These and other objects and features of the present invention will become clearer from the following description of the preferred embodiments given with reference to the accompanying drawings, in which:
FIG. 1 is a view of a principle of an X-ray generator according to an embodiment of the present invention;
FIG. 2 is a block diagram of an automatic focusing device in the X-ray generator according to the embodiment of the present invention;
FIG. 3 is a graph of an example of a relationship between a detected temperature and a current of a focusing coil;
FIG. 4 is a schematic view of an example of measuring an temperature of a target by a contact sensor;
FIGS. 5A and 5B are schematic views of another example of measuring an temperature of a target by a contact sensor;
FIG. 6 is a schematic view of an example of measuring an temperature of a target by a non-contact sensor;
FIG. 7 is a schematic view of the X-ray inspector according to an embodiment of the present invention(transmission type target); and
FIG. 8 is a schematic view of an X-ray inspector according to another embodiment of the present invention(reflection type target).
As shown in FIG. 1, an X-ray generator 2 according to the first embodiment of the present invention comprises a cathode 4 as an energy beam generating source, a target 8 for generating an x-ray by being irradiated an electron beam 52 generated by the cathode 4, and a focusing coil as a convergence lens for converging the electron beam 52 proceeding to a target 8.
The cathode 4 is comprised of a hairpin-shaped filament and is made to be able to generate an electron beam by applying a voltage. The focusing coil 6 is for converging the electron beam passing through its center portion to a surface of the target 8. When a current to be applied to the focusing coil 6 is too large, the electron beam is focused before the surface of the target 8 (the reference number 52 a in FIG. 1), while when the current is too small, it is focused over the target 8 (the reference number 52 b in FIG. 1).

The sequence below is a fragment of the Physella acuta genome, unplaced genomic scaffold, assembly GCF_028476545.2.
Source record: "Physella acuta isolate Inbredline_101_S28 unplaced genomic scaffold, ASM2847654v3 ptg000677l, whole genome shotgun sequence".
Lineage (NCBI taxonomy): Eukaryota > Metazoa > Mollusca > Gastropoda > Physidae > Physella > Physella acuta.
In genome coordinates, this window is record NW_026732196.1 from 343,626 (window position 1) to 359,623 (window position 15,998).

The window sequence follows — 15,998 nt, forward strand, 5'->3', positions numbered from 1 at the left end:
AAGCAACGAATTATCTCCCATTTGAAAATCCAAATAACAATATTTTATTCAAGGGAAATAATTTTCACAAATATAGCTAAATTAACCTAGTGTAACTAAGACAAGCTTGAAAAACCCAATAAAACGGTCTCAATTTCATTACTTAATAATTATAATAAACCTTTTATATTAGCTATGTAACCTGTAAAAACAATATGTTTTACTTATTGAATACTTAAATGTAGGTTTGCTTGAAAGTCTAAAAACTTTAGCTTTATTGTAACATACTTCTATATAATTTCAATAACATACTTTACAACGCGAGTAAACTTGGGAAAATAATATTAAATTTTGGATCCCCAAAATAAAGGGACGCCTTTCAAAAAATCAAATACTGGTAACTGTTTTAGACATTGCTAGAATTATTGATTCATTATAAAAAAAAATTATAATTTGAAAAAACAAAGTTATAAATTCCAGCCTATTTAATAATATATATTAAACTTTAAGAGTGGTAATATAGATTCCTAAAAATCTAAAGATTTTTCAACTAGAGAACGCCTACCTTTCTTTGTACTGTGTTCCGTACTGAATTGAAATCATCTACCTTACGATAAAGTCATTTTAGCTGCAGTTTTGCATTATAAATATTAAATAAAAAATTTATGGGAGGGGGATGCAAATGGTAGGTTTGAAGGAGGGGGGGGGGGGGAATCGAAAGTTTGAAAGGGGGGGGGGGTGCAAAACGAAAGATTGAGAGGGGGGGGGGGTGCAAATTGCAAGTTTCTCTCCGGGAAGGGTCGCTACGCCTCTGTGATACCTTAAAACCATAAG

The target 8 is obtained by forming a thin film of a tungsten (W) (tungsten layer 10) on a beryllium (Be) metal substrate (beryllium layer 12) having a good X-ray transmittancy. A shape of the target 8 is not particularly limited but is a disk shape in the present embodiment. As a result that a focal point 16 of the electron beam 52 comes on the approximate center of a surface of the tungsten layer 10, an X-ray is emitted from the beryllium layer 12 side.
Near the surface of the target 8 is arranged a temperature sensor 14 as close to the focal point of the target as possible, and a temperature near the focal point on the target 8 can be detected.
When the electron beam hits the surface of the target 8, the respective electrons repeatedly collide with the respective atoms and penetrates from the target surface to inside the target, and stop the movement at a certain depth due to a loss of the whole energy. The depth of the penetration depends on an accelerating energy of the electron beam. It may be considered that the closer to the surface of the target material the larger the heating amount is, the most appropriate condition to give to the focusing coil can be searched at a moment by detecting the temperature changes over time (dT/dt) near the surface due to the whole heat radiant amount generated by moving from the surface to inside. In this case, an abrupt temperature inclination from the center of the focal point to the neighborhood further to distant is formed due to accompanied heat conduction and heat radiation phenomenon. Accordingly, the position for providing the temperature sensor 14 is preferably as close as possible to the focal point on which the electron beam is irradiated.